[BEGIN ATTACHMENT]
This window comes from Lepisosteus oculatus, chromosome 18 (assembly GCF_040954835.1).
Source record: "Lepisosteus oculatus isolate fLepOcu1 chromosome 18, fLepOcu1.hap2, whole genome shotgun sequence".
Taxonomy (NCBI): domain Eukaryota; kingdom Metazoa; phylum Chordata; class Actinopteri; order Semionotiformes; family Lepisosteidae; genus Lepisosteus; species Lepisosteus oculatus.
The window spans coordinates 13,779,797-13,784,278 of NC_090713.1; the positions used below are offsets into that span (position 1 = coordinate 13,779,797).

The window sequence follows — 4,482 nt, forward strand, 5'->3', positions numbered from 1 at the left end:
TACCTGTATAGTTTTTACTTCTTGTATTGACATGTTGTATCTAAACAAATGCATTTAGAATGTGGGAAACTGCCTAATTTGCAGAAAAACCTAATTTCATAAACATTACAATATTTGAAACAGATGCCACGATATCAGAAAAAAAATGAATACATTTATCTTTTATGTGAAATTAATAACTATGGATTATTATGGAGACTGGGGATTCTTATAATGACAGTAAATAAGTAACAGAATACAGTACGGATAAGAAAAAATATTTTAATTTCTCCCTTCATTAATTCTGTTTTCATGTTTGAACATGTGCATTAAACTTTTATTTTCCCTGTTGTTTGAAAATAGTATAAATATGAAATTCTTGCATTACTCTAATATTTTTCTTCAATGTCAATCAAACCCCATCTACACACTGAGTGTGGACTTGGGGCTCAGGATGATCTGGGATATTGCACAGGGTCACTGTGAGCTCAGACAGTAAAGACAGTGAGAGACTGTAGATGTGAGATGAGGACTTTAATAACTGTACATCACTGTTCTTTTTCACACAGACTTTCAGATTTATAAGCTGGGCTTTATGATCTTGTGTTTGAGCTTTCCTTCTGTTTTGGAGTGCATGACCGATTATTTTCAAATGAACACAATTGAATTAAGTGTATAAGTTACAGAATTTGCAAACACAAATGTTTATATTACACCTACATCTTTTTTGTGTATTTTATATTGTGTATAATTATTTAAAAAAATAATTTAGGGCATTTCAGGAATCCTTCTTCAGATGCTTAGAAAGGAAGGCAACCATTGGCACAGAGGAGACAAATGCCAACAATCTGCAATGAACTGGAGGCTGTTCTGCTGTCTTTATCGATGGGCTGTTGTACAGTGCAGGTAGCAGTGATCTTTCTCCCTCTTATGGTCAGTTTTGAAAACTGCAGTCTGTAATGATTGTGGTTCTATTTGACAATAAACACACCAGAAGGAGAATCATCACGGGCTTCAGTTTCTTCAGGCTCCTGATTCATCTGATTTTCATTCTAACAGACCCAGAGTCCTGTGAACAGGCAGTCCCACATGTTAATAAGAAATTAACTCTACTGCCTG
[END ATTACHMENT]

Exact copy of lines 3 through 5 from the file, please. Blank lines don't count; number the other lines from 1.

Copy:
Taxonomy (NCBI): domain Eukaryota; kingdom Metazoa; phylum Chordata; class Actinopteri; order Semionotiformes; family Lepisosteidae; genus Lepisosteus; species Lepisosteus oculatus.
The window spans coordinates 13,779,797-13,784,278 of NC_090713.1; the positions used below are offsets into that span (position 1 = coordinate 13,779,797).

The window sequence follows — 4,482 nt, forward strand, 5'->3', positions numbered from 1 at the left end: